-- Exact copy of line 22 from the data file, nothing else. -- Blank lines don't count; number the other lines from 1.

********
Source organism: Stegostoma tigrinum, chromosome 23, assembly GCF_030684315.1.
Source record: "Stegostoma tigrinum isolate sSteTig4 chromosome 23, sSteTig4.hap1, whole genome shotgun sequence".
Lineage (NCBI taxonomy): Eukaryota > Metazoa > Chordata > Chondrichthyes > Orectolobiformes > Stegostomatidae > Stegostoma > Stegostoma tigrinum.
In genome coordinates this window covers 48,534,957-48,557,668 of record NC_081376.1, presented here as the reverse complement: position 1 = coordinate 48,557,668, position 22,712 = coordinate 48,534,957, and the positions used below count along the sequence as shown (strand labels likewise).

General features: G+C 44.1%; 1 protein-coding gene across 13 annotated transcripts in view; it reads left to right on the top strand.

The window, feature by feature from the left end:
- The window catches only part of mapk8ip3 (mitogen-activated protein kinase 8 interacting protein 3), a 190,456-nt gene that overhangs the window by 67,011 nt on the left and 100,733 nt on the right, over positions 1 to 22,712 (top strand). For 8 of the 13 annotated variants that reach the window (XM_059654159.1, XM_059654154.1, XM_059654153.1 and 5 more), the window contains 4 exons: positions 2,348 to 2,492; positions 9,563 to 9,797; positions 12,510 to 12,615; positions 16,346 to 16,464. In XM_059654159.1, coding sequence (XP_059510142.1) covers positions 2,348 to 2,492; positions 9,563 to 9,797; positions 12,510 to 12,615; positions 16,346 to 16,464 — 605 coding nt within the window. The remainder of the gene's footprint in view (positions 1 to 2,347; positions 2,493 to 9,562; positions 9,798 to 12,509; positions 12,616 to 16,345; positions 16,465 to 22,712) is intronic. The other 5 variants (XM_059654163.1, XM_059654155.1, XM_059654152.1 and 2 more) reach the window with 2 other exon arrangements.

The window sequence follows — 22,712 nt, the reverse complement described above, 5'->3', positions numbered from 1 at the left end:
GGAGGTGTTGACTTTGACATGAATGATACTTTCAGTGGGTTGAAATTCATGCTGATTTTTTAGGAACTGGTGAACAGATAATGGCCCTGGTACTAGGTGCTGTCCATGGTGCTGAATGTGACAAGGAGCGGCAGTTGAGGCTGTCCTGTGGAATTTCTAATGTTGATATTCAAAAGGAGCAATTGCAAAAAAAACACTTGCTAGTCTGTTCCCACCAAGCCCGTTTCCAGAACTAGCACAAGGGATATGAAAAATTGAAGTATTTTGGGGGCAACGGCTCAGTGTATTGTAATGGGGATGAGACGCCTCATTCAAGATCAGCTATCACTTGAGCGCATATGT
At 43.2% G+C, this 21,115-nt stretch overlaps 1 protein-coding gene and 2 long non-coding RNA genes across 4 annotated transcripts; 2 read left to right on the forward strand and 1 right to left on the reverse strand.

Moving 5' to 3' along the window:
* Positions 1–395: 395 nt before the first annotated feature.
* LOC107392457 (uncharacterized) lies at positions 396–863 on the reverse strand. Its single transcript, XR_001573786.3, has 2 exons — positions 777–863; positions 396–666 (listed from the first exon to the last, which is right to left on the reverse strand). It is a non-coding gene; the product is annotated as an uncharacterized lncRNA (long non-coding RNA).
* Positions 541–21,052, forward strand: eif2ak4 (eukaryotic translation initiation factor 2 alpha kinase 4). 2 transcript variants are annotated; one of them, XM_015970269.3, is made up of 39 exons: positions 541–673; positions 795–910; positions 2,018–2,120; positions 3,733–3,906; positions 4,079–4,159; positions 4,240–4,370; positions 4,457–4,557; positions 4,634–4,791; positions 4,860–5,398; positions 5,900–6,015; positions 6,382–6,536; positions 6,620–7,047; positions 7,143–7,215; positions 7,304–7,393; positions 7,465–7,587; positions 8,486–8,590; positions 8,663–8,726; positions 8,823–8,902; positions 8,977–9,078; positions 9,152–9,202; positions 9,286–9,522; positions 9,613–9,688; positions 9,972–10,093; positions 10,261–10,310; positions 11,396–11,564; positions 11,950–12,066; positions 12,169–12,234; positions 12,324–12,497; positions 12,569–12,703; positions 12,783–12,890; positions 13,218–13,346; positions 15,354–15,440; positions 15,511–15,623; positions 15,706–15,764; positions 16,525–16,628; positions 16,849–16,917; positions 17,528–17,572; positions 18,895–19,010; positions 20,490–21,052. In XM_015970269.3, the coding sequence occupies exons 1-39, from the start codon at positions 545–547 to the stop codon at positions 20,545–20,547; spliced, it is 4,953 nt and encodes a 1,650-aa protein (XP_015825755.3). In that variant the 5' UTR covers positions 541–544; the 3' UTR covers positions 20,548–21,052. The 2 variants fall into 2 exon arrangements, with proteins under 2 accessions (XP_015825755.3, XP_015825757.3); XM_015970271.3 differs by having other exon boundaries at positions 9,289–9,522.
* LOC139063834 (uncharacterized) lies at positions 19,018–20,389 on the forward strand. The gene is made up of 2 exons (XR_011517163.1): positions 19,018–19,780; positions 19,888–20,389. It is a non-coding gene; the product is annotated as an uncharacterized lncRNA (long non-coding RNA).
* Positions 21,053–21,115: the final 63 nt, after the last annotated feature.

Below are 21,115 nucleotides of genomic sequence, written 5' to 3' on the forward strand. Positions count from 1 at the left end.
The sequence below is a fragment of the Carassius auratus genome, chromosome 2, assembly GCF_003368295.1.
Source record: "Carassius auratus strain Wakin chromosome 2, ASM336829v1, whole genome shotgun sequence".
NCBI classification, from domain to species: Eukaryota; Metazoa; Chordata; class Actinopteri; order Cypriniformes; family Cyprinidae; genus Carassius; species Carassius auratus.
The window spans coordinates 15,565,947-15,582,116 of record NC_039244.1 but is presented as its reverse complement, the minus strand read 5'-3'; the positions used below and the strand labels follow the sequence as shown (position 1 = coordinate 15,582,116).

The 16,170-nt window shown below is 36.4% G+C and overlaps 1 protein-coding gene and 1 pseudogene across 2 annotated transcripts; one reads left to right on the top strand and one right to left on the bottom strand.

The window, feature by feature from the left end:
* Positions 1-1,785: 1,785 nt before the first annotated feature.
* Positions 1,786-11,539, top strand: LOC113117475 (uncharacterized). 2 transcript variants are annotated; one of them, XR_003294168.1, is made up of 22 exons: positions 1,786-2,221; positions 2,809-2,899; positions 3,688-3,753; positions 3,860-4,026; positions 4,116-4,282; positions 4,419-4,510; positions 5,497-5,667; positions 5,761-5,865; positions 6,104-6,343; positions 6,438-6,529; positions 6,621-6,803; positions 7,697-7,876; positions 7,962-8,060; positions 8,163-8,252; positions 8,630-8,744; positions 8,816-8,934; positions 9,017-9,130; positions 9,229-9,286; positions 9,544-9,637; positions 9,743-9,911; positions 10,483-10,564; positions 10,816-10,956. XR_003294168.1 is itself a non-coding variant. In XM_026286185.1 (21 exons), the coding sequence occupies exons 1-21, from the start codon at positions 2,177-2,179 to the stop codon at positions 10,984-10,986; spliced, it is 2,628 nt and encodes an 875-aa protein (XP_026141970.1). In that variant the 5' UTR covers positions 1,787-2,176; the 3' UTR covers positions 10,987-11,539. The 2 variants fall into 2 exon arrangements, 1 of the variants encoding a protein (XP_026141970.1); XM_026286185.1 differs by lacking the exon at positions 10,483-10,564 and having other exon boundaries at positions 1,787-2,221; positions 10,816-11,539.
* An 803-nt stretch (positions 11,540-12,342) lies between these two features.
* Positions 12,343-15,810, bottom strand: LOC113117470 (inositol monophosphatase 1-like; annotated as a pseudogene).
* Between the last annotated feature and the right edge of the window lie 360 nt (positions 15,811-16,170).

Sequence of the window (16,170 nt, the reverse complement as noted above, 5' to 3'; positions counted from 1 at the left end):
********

The 16,170-nt window shown below is 36.4% G+C and overlaps 1 protein-coding gene and 1 pseudogene across 2 annotated transcripts; one reads left to right on the top strand and one right to left on the bottom strand.